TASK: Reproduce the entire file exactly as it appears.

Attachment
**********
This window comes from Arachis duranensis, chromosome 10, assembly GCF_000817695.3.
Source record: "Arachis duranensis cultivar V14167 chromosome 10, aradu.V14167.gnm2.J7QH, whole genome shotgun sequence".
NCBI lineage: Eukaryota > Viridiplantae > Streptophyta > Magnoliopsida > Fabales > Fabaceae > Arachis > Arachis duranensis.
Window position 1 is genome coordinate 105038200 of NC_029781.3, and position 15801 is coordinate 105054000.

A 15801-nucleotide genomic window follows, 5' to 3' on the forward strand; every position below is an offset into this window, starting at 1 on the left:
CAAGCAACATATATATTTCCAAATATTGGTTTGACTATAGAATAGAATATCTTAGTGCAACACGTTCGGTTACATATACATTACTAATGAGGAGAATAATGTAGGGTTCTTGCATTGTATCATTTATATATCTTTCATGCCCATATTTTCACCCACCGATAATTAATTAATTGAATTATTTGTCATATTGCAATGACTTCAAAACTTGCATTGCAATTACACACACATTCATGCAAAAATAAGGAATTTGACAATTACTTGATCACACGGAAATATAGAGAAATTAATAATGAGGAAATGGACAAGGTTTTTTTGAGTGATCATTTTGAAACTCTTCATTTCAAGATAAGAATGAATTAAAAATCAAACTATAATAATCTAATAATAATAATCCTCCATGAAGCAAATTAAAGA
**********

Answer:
This window comes from Arachis duranensis, chromosome 10, assembly GCF_000817695.3.
Source record: "Arachis duranensis cultivar V14167 chromosome 10, aradu.V14167.gnm2.J7QH, whole genome shotgun sequence".
NCBI lineage: Eukaryota > Viridiplantae > Streptophyta > Magnoliopsida > Fabales > Fabaceae > Arachis > Arachis duranensis.
Window position 1 is genome coordinate 105038200 of NC_029781.3, and position 15801 is coordinate 105054000.

A 15801-nucleotide genomic window follows, 5' to 3' on the forward strand; every position below is an offset into this window, starting at 1 on the left:
CAAGCAACATATATATTTCCAAATATTGGTTTGACTATAGAATAGAATATCTTAGTGCAACACGTTCGGTTACATATACATTACTAATGAGGAGAATAATGTAGGGTTCTTGCATTGTATCATTTATATATCTTTCATGCCCATATTTTCACCCACCGATAATTAATTAATTGAATTATTTGTCATATTGCAATGACTTCAAAACTTGCATTGCAATTACACACACATTCATGCAAAAATAAGGAATTTGACAATTACTTGATCACACGGAAATATAGAGAAATTAATAATGAGGAAATGGACAAGGTTTTTTTGAGTGATCATTTTGAAACTCTTCATTTCAAGATAAGAATGAATTAAAAATCAAACTATAATAATCTAATAATAATAATCCTCCATGAAGCAAATTAAAGA